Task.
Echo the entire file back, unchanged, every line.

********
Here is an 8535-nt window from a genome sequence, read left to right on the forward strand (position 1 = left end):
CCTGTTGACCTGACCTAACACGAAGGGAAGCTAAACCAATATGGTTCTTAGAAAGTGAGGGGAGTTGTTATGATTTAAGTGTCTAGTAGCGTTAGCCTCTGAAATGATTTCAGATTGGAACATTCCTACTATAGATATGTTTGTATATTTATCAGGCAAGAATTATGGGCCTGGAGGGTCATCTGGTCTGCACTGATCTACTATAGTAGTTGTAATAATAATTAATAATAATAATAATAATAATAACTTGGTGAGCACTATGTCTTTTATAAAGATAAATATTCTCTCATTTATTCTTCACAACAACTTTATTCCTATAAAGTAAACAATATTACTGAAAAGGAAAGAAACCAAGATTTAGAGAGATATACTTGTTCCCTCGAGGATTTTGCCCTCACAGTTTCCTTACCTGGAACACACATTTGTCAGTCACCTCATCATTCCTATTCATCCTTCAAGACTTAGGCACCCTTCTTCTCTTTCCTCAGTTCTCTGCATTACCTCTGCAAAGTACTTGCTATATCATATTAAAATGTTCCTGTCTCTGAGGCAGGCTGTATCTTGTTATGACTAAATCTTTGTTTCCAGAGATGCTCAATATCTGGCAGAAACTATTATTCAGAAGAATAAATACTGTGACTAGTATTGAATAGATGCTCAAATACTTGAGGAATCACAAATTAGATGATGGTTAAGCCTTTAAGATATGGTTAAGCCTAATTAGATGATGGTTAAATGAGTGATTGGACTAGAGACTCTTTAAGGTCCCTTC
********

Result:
Here is an 8535-nt window from a genome sequence, read left to right on the forward strand (position 1 = left end):
CCTGTTGACCTGACCTAACACGAAGGGAAGCTAAACCAATATGGTTCTTAGAAAGTGAGGGGAGTTGTTATGATTTAAGTGTCTAGTAGCGTTAGCCTCTGAAATGATTTCAGATTGGAACATTCCTACTATAGATATGTTTGTATATTTATCAGGCAAGAATTATGGGCCTGGAGGGTCATCTGGTCTGCACTGATCTACTATAGTAGTTGTAATAATAATTAATAATAATAATAATAATAATAACTTGGTGAGCACTATGTCTTTTATAAAGATAAATATTCTCTCATTTATTCTTCACAACAACTTTATTCCTATAAAGTAAACAATATTACTGAAAAGGAAAGAAACCAAGATTTAGAGAGATATACTTGTTCCCTCGAGGATTTTGCCCTCACAGTTTCCTTACCTGGAACACACATTTGTCAGTCACCTCATCATTCCTATTCATCCTTCAAGACTTAGGCACCCTTCTTCTCTTTCCTCAGTTCTCTGCATTACCTCTGCAAAGTACTTGCTATATCATATTAAAATGTTCCTGTCTCTGAGGCAGGCTGTATCTTGTTATGACTAAATCTTTGTTTCCAGAGATGCTCAATATCTGGCAGAAACTATTATTCAGAAGAATAAATACTGTGACTAGTATTGAATAGATGCTCAAATACTTGAGGAATCACAAATTAGATGATGGTTAAGCCTTTAAGATATGGTTAAGCCTAATTAGATGATGGTTAAATGAGTGATTGGACTAGAGACTCTTTAAGGTCCCTTC